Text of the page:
What two-time Prometheus winner wrote his first novel simply to win an office bet?

By Michael Grossberg

Would you change your life and career just to win an office bet?

Most people wouldn’t, but one adventurous, forward-thinking man did in the 1970s in Great Britain.

If not for that office bet, we might never have enjoyed the many sf novels conceived by one of the best “hard-science-fiction” writers in the field.

Even worse for liberty lovers and LFS members, we might not have benefited from the life and unlikely bestselling career of this man, a true maverick

Who was it?

Here’s a clue: Once he began writing science fiction, this native Englishman ended up writing 26 novels. Thirteen of them received Prometheus nominations for Best Novel – more than almost any other author.* Seven became Best Novel finalists and two won Prometheus Awards.

Can you guess now? (All his Best Novel nominees, finalists and winners are listed in reverse-chronological order on the LFS website on its Prometheus Awards page. Check it out.)

* Only F. Paul Wilson and L. Neil Smith, by my count, have been nominated for Best Novel more times than this prolific and popular author.

So who was it?

James Hogan (Creative Commons license)

The answer is James P. Hogan.

As he told me in a 1990s interview in advance of his appearance as a guest of honor at Marcon in Columbus, Ohio, it all started with 2001: A Space Odyssey, Stanley Kubrick’s visionary film based on Arthur C. Clarke’s seminal short story about first contact with advanced aliens and how it may have spurred human evolution.

After seeing the movie, Hogan – then working in England for Digital Equipment Corporation’s Laboratory Data Processing Group, a company in the digital-information field – was disappointed by the film’s ending.

“I was looking forward to seeing how the mystery on the moon was going to be resolved – and then I lost it, when the film ended up as mystical symbolism. I didn’t know what it all meant,” Hogan said.

“The next morning, at the office in London, I was complaining about the film and its story. Just to shut me up, somebody said: ‘Well, if you can write an sf story that can make more sense, go do it.’

‘It ended up as an office bet. We all bet five (British) pounds on it.”

So the neophyte plunged into writing his first sf story, which ultimately became his first novel Inherit the Stars, published in 1977 by Ballantine Books.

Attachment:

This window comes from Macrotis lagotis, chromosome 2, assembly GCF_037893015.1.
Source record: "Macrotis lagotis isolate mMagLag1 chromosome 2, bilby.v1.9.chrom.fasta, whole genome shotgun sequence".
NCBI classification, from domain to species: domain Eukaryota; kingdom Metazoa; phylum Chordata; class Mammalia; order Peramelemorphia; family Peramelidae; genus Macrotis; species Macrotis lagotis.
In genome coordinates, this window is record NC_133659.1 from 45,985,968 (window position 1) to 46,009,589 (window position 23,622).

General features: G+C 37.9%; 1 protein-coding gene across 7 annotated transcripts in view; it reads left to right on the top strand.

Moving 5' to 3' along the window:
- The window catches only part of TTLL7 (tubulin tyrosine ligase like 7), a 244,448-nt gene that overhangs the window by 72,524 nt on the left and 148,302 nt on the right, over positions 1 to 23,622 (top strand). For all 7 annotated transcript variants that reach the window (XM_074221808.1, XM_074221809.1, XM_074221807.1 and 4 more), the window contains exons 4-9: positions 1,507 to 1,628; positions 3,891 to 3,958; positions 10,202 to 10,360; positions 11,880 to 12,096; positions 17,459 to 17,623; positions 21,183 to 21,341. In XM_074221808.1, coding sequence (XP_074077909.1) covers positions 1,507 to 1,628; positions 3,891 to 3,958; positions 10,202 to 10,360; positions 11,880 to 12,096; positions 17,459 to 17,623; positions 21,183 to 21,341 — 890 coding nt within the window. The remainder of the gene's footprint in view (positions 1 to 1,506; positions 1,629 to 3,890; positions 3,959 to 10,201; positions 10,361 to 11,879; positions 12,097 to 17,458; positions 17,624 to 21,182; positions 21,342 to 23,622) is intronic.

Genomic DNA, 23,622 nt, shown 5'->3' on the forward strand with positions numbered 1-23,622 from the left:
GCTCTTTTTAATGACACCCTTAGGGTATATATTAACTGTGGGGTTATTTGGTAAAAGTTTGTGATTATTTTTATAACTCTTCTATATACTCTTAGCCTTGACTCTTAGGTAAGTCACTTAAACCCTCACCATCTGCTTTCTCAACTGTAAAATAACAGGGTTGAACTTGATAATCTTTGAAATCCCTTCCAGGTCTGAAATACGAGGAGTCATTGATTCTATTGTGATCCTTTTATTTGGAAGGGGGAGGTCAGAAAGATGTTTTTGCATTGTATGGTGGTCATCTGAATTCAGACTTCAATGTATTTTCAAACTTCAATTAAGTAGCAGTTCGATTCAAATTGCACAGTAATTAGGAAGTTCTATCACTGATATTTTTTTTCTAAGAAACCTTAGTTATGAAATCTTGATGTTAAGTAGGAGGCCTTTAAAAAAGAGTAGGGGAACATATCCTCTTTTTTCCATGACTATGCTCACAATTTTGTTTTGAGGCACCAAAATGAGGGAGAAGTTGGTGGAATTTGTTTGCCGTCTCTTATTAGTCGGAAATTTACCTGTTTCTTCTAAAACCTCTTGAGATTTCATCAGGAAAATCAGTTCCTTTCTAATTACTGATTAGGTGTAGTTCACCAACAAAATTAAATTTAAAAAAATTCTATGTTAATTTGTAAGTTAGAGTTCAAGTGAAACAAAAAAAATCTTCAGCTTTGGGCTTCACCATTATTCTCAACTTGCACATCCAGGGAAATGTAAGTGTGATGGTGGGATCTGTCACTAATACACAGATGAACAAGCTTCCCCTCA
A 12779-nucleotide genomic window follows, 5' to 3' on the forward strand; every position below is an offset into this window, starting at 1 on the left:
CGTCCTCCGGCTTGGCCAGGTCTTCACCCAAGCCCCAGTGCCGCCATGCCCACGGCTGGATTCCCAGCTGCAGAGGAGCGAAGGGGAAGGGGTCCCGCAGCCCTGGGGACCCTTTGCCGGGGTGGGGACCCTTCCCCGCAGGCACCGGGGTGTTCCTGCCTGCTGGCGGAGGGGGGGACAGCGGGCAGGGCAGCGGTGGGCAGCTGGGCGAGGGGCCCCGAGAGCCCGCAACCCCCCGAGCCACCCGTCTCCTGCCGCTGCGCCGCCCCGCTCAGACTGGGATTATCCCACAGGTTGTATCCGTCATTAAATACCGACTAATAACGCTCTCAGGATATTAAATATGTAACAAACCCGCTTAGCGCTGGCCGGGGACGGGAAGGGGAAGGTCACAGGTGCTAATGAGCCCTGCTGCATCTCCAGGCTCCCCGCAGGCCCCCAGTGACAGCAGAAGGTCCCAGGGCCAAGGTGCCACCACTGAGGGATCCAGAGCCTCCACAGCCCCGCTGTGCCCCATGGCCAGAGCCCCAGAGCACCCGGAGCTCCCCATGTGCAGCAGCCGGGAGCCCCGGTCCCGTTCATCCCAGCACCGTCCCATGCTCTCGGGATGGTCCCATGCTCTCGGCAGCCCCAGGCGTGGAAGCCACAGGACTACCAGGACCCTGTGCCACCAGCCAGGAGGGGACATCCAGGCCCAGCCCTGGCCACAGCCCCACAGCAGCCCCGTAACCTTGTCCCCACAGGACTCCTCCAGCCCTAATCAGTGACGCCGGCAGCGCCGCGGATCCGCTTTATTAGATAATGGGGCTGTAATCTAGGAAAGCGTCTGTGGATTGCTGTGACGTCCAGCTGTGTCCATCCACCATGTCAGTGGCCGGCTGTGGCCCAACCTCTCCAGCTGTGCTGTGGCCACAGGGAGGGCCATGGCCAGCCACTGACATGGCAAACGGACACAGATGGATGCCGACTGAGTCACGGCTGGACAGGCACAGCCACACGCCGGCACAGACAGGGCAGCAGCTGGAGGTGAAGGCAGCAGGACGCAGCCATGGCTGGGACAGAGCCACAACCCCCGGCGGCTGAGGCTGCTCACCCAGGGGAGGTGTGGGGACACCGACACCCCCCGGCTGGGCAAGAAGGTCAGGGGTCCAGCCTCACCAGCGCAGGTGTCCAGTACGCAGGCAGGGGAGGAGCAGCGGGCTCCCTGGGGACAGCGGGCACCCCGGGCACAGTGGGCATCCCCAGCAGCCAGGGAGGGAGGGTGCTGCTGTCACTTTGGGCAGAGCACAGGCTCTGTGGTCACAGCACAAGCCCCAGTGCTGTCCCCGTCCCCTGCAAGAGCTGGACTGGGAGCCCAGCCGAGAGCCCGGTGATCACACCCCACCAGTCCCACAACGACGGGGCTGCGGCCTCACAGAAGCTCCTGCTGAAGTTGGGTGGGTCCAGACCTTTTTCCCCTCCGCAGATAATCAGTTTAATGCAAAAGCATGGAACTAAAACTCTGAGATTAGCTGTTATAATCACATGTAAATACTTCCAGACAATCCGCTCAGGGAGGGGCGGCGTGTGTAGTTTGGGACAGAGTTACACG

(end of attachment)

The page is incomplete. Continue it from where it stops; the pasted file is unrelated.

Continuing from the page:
“I collected 50 pounds from the bet, on top of the advance from Ballantine Books,” Hogan said.

Inherit the Stars sets up an ingenious and imaginative science-fiction mystery that revolves around differing groups of scientists – paleontologists, physicists, biologists, linguists and others – struggling amidst government and media pressures to solve a series of unfolding mysteries after a 50,000-year-old human skeleton dressed in a spacesuit is discovered on the moon.

Ultimately, Inherit the Stars was the first of five novels that Hogan wrote in his Giants series, further exploring the history and mysteries of the fruitful fictional universe that he had conceived.

In order, the Giants sequels are The Gentle Giants of Ganymede (1978), Giants’ Star (1981), Entoverse (1991) and Mission to Minerva (2005).

Hogan, a former digital-systems engineer and computer-sales executive, quit his job to become a full-time writer in 1980.

Hogan, who died in 2010, remains well worth reading (or rereading) today.

Start with Inherit the Stars, if the above description inspires you.

But then read his two Prometheus-winning novels: Voyage From Yesteryear, the 1983 winner; and The Multiplex Man, the 1993 winner.

Coming up in the Prometheus Blog: Much more about Hogan, including a never-before-published full interview about his life, books and optimistic philosophy, and how Hogan viewed science, technology,  liberty and human progress.


* Prometheus winners: For the full list of Prometheus winners, finalists and nominees – for the annual Best Novel and Best Classic Fiction (Hall of Fame) categories and occasional Special Awards – visit the enhanced Prometheus Awards page on the LFS website, which now includes convenient links to the full set of published appreciation-reviews of past winners.

* Read “The Libertarian History of Science Fiction,” an essay in the international magazine Quillette that favorably highlights the Prometheus Awards, the Libertarian Futurist Society and the significant element of libertarian sf/fantasy in the evolution of the modern genre.

Watch  videos of past Prometheus Awards ceremonies, Libertarian Futurist Society panel discussions with noted sf authors and leading libertarian writers, and other LFS programs on the Prometheus Blog’s Video page.

Join us! To help sustain the Prometheus Awards, join the Libertarian Futurist Society (LFS), a non-profit all-volunteer association of freedom-loving sf/fantasy fans.

Published by

Michael Grossberg

Michael Grossberg, who founded the LFS in 1982 to help sustain the Prometheus Awards, has been an arts critic, speaker and award-winning journalist for five decades. Michael has won Ohio SPJ awards for Best Critic in Ohio and Best Arts Reporting (seven times). He's written for Reason, Libertarian Review and Backstage weekly; helped lead the American Theatre Critics Association for two decades; and has contributed to six books, including critical essays for the annual Best Plays Theatre Yearbook and an afterword for J. Neil Schulman's novel The Rainbow Cadenza. Among books he recommends from a libertarian-futurist perspective: Matt Ridley's The Rational Optimist & How Innovation Works, David Boaz's The Libertarian Mind and Steven Pinker's Enlightenment Now: The Case for Reason, Science, Humanism and Progress.

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